Sangari (1992) compared the relative productivity and profitability of traditional and modern irrigation systems with a view to assess the impact of modernization of indigenous irrigation technologies on the agricultural economy of the peasants in the Donga River Basin of the old Gongola State of Nigeria. The results indicated that while the cost of production and farm income seem to vary significantly between the three irrigation management practices, they do not vary significantly for low-lying and raised lowland sites under each irrigation type. Also, Ogunniyi (2012) compared technical, allocative and economic efficiencies between improved and traditional rice farmers in Oriade local government area of Osun state. He reported that farm size and agrochemicals are significant factors influencing the two rice technologies in the area. The technical efficiency value for improved rice production was reported to be higher than that of traditional production. Even though there are comparative studies on agricultural systems and other aspects of the sector, there are no studies ascertaining the comparative profitability of cowpea and soybean in the study area. It is on this premise that the study estimated and compared the profitability of the two legume crops with a view to providing farmers with a basis for making a profitable choice between cowpea and soybean crops depending on the objective of cultivation.

1.3 Research Questions
(i) What is the technical, allocative and economic efficiencies of cowpea vs soybean production?

(ii) What are the socio-economic factors influencing the economic efficiency in cowpea vs soybean production?

(iii) Is cowpea and soybean production profitable? and

(iv) What are the constraints faced by cowpea and soybean farmers?

1.4 Objectives of the study.
The broad objective of the study was to compare the Profitability of cowpea and soybean production in Chanchaga LGA of Niger State of Nigeria. The specific objectives were to:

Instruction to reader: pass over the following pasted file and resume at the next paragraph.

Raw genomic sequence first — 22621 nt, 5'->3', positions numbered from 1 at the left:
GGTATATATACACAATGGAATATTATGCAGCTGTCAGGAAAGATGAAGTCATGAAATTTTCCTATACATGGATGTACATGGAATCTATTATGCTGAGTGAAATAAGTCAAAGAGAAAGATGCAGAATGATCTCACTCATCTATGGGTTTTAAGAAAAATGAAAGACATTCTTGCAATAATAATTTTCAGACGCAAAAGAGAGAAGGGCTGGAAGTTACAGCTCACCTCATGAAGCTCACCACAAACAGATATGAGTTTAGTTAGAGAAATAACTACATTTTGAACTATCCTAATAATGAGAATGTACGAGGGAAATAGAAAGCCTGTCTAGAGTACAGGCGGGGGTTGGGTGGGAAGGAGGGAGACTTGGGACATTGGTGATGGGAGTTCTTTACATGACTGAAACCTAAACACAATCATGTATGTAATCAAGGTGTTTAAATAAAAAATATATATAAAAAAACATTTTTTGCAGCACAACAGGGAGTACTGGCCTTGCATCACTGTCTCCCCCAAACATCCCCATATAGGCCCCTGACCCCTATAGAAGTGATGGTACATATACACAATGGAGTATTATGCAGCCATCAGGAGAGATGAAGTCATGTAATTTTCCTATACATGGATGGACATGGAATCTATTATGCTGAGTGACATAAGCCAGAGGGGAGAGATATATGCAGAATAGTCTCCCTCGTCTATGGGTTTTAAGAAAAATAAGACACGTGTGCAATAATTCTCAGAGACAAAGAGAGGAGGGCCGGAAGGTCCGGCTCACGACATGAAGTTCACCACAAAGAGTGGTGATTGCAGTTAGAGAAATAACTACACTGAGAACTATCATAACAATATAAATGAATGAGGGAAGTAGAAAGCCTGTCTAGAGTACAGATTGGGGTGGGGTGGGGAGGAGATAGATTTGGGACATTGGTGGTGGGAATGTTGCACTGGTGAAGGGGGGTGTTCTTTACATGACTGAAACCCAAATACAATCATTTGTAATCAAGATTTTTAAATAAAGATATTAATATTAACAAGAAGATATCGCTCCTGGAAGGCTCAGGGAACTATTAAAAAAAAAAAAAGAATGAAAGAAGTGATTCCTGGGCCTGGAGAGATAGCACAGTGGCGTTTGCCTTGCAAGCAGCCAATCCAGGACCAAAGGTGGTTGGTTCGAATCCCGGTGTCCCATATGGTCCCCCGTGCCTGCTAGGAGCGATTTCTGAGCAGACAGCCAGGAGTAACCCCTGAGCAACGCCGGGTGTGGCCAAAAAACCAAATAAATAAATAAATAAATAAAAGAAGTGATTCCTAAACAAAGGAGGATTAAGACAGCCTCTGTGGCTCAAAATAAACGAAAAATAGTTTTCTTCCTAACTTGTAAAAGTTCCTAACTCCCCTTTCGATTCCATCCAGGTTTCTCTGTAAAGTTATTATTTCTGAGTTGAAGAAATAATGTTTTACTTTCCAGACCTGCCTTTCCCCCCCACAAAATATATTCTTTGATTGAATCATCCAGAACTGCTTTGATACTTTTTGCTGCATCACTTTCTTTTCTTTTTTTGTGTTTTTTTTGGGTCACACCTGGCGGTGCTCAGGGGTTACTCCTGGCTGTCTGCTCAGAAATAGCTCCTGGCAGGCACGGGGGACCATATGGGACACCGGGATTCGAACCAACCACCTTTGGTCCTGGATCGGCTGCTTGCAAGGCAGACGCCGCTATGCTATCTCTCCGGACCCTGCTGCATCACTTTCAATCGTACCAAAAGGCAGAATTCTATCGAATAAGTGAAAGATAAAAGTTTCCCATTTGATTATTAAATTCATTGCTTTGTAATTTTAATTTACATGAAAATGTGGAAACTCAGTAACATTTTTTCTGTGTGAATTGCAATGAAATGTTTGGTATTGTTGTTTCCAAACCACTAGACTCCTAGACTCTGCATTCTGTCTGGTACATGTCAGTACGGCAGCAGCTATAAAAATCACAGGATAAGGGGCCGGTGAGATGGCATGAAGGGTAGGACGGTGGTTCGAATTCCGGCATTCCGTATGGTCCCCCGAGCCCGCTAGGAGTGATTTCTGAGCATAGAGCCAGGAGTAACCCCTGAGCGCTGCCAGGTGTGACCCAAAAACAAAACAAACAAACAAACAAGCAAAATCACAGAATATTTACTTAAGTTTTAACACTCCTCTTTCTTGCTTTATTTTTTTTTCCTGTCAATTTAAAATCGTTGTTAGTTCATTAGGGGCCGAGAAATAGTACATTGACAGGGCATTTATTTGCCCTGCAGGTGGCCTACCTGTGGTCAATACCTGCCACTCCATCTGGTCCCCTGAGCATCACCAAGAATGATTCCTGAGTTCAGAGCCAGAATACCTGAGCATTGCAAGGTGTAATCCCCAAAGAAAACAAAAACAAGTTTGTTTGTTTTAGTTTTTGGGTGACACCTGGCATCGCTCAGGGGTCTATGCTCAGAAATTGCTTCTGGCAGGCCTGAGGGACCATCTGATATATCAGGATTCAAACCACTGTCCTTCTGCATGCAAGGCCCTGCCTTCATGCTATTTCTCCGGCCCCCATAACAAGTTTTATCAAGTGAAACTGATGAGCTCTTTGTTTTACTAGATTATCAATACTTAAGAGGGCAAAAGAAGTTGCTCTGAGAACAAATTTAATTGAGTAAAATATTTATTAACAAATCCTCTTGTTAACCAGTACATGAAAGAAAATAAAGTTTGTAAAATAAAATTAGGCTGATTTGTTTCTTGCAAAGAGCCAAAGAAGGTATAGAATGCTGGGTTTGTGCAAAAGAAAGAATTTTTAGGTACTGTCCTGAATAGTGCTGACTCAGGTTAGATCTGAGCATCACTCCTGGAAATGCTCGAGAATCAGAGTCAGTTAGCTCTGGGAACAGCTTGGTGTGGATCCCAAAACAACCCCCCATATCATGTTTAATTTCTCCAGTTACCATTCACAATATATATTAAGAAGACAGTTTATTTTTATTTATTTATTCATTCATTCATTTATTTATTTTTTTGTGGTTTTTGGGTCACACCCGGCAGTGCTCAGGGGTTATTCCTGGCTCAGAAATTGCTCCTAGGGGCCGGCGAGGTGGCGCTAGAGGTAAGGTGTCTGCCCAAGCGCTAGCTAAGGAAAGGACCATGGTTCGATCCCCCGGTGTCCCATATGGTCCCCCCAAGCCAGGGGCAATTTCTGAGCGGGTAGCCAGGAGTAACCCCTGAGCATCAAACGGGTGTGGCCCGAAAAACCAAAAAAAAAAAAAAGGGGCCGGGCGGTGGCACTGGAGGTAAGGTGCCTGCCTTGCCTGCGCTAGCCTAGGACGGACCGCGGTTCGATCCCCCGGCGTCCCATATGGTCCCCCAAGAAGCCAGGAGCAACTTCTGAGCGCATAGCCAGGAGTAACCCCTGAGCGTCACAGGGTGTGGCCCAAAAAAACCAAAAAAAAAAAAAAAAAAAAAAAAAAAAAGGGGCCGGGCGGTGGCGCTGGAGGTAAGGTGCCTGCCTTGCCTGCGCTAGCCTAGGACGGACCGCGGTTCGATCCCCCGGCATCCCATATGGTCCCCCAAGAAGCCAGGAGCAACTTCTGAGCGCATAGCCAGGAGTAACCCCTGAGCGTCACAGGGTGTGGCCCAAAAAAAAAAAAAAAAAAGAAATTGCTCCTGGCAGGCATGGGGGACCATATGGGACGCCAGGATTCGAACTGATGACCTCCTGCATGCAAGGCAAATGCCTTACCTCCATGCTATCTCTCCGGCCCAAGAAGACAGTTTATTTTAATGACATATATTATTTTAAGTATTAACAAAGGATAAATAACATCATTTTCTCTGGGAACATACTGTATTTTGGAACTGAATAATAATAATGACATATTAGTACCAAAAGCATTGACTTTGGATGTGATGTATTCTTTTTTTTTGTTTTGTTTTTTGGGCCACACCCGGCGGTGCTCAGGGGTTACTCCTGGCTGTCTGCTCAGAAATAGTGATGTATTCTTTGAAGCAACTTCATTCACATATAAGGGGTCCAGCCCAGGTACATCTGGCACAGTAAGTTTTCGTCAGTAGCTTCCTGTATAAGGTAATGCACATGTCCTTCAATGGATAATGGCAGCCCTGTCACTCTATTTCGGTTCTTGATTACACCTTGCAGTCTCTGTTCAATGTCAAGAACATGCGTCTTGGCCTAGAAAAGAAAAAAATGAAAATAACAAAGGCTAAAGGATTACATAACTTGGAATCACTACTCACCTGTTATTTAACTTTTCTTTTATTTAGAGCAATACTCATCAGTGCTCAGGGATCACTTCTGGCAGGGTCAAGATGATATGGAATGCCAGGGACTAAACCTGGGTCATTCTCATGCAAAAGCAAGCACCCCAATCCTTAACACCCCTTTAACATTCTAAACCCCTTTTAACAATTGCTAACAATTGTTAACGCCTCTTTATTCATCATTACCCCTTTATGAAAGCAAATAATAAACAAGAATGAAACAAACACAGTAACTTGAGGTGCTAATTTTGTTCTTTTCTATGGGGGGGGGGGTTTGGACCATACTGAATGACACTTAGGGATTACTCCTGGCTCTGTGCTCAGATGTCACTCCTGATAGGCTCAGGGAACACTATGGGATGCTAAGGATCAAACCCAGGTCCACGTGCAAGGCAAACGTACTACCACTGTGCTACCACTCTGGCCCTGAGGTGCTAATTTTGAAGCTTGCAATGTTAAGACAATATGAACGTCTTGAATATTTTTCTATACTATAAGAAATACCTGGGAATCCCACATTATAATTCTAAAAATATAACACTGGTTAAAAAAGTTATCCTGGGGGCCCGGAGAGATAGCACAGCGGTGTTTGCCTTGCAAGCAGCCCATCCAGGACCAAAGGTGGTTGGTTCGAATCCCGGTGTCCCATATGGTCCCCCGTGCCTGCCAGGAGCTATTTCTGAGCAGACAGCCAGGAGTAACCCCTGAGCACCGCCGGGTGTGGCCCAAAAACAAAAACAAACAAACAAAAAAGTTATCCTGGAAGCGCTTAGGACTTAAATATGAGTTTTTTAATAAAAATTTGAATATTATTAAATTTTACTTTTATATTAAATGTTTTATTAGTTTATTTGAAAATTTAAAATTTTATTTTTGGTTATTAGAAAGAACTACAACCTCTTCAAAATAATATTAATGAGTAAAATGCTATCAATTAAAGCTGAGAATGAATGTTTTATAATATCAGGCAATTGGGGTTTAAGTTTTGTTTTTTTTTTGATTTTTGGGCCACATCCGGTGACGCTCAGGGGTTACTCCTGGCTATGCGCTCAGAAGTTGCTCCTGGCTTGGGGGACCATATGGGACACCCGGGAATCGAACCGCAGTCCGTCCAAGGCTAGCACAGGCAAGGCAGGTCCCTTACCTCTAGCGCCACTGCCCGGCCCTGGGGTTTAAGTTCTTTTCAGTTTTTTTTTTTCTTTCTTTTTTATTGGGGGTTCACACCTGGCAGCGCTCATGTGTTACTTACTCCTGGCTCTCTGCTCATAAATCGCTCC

(i) describe the socio-economic characteristics of farmers in the study area,

(ii) estimate the technical, allocative and economic efficiencies of cowpea and soybean production,

(iii) determine the socio-economic factors influencing the economic efficiency of cowpea and soybean production,

(iv) estimate the costs and returns in cowpea and soybean production in the study area,

(v) describe the constraints faced by cowpea and soybean farmers in the study area.

1.7 Justification of the study.
The provision of an adequate protein supply in human nutrition in quantity as well as in quality is one of the major aspects of the fight against hunger. In regions where animal protein is scarce due to the absence of livestock rearing capabilities due to drought or the incidence of trypanosomiasis in the forest zones or other reasons, the grain legumes are an alternative source of vegetable protein which is capable of at least partially compensating for the deficiency in animal protein supply (Ojanuga, 2006). The seeds of most legume species have average protein contents of 20 to 35 percent (i.e. percent of dry matter), whereas in the most frequently cultivated tropical cereals such as maize, sorghum, millet and rice, these contents vary between 7 and 12 percent. The essential amino-acid contents of these legumes are also all higher than they are in these cereals (Ojanuga, 2006)

The importance of the study is basically to contribute to the existing knowledge on the efficiency and profitability of cowpea and soybean production in Niger State in particular and Nigeria in general. Profit maximization is one of the major objectives of business enterprises and is dependent on how production resources are harnessed (Afolabi et al., 2013).

Information provided on the efficiency of resource use in cowpea and soybean production in the study area will guide the adjustment of resources, provide a framework for evaluating policy and show how maximum possible output can be attained from the minimum possible set of inputs. This will help producers in making decisions with regards to the optimal use of scarce resources in improving cowpea and soybean production to meet domestic and foreign demand. This study will also provide information on those factors that influence production efficiency in cowpea and soybean production in the study area.

Similarly, the study will provide basis for rational policy formulation for the improvement farmers‟ performance in cowpea and soybean production in the state, based on the measurement and identification of the sources of inefficiency in cowpea and soybean production.